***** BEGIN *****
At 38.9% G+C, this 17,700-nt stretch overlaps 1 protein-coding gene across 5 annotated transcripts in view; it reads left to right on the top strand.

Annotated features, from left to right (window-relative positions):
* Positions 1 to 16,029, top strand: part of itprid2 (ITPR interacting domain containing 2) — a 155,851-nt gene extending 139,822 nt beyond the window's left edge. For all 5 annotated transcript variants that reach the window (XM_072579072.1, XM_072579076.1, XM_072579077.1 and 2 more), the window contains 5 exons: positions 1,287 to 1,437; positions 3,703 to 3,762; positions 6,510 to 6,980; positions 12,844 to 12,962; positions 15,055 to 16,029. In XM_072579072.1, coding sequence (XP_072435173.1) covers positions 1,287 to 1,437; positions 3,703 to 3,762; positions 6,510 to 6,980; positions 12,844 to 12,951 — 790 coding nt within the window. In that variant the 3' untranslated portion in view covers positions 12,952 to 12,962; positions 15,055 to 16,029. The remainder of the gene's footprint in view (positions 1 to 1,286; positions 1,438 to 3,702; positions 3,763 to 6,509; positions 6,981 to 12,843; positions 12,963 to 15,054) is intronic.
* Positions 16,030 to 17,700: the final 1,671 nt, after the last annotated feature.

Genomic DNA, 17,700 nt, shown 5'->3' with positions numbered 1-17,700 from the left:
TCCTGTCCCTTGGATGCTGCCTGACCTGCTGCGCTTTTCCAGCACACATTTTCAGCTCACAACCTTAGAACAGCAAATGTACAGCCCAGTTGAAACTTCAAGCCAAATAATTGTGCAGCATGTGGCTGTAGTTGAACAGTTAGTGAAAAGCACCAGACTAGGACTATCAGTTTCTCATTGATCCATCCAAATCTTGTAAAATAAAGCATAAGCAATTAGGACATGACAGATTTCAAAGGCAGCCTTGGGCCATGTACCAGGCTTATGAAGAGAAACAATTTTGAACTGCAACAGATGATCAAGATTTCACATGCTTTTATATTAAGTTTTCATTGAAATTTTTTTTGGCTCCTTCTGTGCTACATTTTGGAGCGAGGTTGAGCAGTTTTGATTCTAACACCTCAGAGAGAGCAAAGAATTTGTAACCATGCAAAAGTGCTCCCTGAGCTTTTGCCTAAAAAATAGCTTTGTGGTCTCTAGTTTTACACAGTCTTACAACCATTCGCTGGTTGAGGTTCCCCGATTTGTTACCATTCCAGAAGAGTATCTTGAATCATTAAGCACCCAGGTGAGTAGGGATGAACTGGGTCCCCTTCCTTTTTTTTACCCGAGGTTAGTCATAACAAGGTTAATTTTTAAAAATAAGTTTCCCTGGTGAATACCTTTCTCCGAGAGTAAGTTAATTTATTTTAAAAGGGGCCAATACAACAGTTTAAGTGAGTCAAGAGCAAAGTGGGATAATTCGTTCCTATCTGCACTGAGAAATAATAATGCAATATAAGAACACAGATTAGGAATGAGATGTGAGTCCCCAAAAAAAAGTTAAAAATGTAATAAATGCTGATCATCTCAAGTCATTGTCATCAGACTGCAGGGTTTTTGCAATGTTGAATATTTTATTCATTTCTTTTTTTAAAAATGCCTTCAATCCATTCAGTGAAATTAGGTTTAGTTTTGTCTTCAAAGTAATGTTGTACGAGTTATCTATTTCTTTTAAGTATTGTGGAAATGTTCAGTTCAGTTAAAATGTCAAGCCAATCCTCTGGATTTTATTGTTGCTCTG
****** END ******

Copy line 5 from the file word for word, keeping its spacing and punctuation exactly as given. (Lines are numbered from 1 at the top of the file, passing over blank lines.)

Genomic DNA, 17,700 nt, shown 5'->3' with positions numbered 1-17,700 from the left: